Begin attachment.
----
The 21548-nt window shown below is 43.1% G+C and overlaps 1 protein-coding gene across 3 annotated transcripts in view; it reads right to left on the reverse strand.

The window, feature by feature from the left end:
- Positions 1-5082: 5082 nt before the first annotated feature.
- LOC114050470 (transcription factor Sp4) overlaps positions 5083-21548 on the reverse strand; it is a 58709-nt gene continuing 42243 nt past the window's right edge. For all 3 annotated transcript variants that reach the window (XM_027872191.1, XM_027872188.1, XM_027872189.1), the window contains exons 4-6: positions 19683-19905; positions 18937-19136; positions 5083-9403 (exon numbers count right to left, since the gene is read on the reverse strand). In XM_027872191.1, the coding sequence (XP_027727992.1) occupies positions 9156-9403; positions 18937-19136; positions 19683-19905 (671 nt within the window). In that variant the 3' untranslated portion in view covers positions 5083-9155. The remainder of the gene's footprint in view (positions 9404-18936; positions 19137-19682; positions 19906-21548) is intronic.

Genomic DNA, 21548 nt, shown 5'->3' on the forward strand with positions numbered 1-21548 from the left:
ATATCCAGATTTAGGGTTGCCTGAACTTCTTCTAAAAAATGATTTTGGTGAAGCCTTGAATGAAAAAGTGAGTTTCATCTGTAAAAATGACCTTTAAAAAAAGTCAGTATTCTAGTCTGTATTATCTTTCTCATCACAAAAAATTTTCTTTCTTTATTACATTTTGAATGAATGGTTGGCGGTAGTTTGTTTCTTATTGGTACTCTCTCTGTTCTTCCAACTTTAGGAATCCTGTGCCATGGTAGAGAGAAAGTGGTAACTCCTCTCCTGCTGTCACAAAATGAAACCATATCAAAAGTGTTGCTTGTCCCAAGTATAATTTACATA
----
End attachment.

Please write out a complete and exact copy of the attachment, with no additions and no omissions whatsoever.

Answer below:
The 21548-nt window shown below is 43.1% G+C and overlaps 1 protein-coding gene across 3 annotated transcripts in view; it reads right to left on the reverse strand.

The window, feature by feature from the left end:
- Positions 1-5082: 5082 nt before the first annotated feature.
- LOC114050470 (transcription factor Sp4) overlaps positions 5083-21548 on the reverse strand; it is a 58709-nt gene continuing 42243 nt past the window's right edge. For all 3 annotated transcript variants that reach the window (XM_027872191.1, XM_027872188.1, XM_027872189.1), the window contains exons 4-6: positions 19683-19905; positions 18937-19136; positions 5083-9403 (exon numbers count right to left, since the gene is read on the reverse strand). In XM_027872191.1, the coding sequence (XP_027727992.1) occupies positions 9156-9403; positions 18937-19136; positions 19683-19905 (671 nt within the window). In that variant the 3' untranslated portion in view covers positions 5083-9155. The remainder of the gene's footprint in view (positions 9404-18936; positions 19137-19682; positions 19906-21548) is intronic.

Genomic DNA, 21548 nt, shown 5'->3' on the forward strand with positions numbered 1-21548 from the left:
ATATCCAGATTTAGGGTTGCCTGAACTTCTTCTAAAAAATGATTTTGGTGAAGCCTTGAATGAAAAAGTGAGTTTCATCTGTAAAAATGACCTTTAAAAAAAGTCAGTATTCTAGTCTGTATTATCTTTCTCATCACAAAAAATTTTCTTTCTTTATTACATTTTGAATGAATGGTTGGCGGTAGTTTGTTTCTTATTGGTACTCTCTCTGTTCTTCCAACTTTAGGAATCCTGTGCCATGGTAGAGAGAAAGTGGTAACTCCTCTCCTGCTGTCACAAAATGAAACCATATCAAAAGTGTTGCTTGTCCCAAGTATAATTTACATA